I knew that Prague housed many Jews in the past and I really wanted to know more about their history since I was visiting the city for the first time. I took a guided tour through the Jewish quarter. The thing I enjoyed about the tour is all the information that I got. I actually remember the stories better when they are personal and related to the location. Only two of the Synagogues hold service. The rest were turned into museums because there are not enough practicing male members in the Jewish community. Luckily, I did the tour on Tuesday, which was the last day before a three day Jewish holiday! Make sure you check the calendar when you are planning you trip. My friends who joined me the next day were force to miss all of these sights because they were closed!
Book your tour: Prague: Jewish Quarter with Admission Tickets
The price includes all the entry tickets and a tour guide for three hours: 1200- 950 czk (might differ based on tour oporeator)
Places included with the tour:
- Old New Synagogue (Europe’s oldest surviving synagogue built in 1270)
- Klausen Synagogue
- Pinkas Synagogue
- Spanish Synagogue
- Old Jewish Cemetery
The tour guide started with the Jewish history from the first settlements until the horrific fate of the Jews during the Second World War. We started with the oldest standing synagogue in Europe that dates back to the 13th century. It's good to see, but not as impressive as you would think. It's on the small site and takes about ten minutes to see. We continued visiting the synagogus and learning so much about them. All of the ones we visited exceot the "Old New Synagogue" have been turned to museums and galleries.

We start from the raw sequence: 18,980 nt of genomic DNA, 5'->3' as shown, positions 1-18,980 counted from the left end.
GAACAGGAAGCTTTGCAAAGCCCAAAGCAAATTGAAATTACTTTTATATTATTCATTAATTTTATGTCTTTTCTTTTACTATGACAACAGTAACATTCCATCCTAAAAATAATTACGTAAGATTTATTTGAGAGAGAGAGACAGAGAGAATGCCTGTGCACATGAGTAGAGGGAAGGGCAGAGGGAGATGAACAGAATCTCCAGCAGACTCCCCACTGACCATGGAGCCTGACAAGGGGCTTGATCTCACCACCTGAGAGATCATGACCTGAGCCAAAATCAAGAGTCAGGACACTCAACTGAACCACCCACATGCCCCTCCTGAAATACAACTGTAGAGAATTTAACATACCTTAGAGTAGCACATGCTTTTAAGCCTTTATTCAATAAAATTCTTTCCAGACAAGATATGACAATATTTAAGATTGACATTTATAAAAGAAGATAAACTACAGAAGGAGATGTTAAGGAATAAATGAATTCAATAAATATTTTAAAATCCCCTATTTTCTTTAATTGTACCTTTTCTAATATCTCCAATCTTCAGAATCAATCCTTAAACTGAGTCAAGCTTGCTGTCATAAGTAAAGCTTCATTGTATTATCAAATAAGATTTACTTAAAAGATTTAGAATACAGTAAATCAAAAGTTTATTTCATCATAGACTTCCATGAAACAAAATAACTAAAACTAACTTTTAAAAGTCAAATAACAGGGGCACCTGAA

This specific synagogue was one of the major contributors of me booking the tour! I saw some of the photos online and I instantly wanted to go and see it in person. It was stunning in every way. Such great care for details and patterns.
Addition: Jerusalem Synagogue
This was not part of the tour, but I passed by it on another day while I was in Prague. It looked really beautiful from the outside. This one was built to compensate the Jewish people for all their losses.
If you want to know even more about the Jewish history, you can take a day trip to one of the city of Terezín, where sadly a concentration camp existed. I couldn't deal with the amount of sadness of that place, so I didn't go.
Here are two books if you would like to read more about the Jewish History in Prague: